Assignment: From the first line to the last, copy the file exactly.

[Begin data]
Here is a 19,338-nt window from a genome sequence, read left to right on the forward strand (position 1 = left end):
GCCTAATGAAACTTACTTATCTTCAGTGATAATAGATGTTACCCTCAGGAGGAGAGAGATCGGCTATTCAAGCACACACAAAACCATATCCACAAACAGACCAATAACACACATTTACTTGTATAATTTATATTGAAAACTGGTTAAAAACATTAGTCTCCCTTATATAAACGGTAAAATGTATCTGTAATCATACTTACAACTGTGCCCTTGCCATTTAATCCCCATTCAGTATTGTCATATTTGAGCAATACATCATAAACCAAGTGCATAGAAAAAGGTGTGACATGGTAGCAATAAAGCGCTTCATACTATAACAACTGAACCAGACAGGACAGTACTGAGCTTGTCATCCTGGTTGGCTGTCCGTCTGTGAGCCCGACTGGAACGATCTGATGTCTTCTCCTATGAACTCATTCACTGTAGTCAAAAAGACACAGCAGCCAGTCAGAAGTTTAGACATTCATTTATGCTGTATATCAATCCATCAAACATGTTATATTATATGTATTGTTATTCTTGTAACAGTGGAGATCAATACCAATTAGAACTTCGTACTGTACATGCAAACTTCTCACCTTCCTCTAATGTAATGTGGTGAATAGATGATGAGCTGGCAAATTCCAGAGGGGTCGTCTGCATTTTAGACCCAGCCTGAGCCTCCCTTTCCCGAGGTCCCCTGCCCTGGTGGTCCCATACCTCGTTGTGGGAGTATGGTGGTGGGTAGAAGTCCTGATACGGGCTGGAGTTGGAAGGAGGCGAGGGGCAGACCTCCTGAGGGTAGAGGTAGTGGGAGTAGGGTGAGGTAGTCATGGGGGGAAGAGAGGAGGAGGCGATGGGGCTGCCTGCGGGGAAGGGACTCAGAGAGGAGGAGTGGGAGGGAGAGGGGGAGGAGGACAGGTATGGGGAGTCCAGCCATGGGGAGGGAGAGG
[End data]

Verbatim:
Here is a 19,338-nt window from a genome sequence, read left to right on the forward strand (position 1 = left end):
GCCTAATGAAACTTACTTATCTTCAGTGATAATAGATGTTACCCTCAGGAGGAGAGAGATCGGCTATTCAAGCACACACAAAACCATATCCACAAACAGACCAATAACACACATTTACTTGTATAATTTATATTGAAAACTGGTTAAAAACATTAGTCTCCCTTATATAAACGGTAAAATGTATCTGTAATCATACTTACAACTGTGCCCTTGCCATTTAATCCCCATTCAGTATTGTCATATTTGAGCAATACATCATAAACCAAGTGCATAGAAAAAGGTGTGACATGGTAGCAATAAAGCGCTTCATACTATAACAACTGAACCAGACAGGACAGTACTGAGCTTGTCATCCTGGTTGGCTGTCCGTCTGTGAGCCCGACTGGAACGATCTGATGTCTTCTCCTATGAACTCATTCACTGTAGTCAAAAAGACACAGCAGCCAGTCAGAAGTTTAGACATTCATTTATGCTGTATATCAATCCATCAAACATGTTATATTATATGTATTGTTATTCTTGTAACAGTGGAGATCAATACCAATTAGAACTTCGTACTGTACATGCAAACTTCTCACCTTCCTCTAATGTAATGTGGTGAATAGATGATGAGCTGGCAAATTCCAGAGGGGTCGTCTGCATTTTAGACCCAGCCTGAGCCTCCCTTTCCCGAGGTCCCCTGCCCTGGTGGTCCCATACCTCGTTGTGGGAGTATGGTGGTGGGTAGAAGTCCTGATACGGGCTGGAGTTGGAAGGAGGCGAGGGGCAGACCTCCTGAGGGTAGAGGTAGTGGGAGTAGGGTGAGGTAGTCATGGGGGGAAGAGAGGAGGAGGCGATGGGGCTGCCTGCGGGGAAGGGACTCAGAGAGGAGGAGTGGGAGGGAGAGGGGGAGGAGGACAGGTATGGGGAGTCCAGCCATGGGGAGGGAGAGG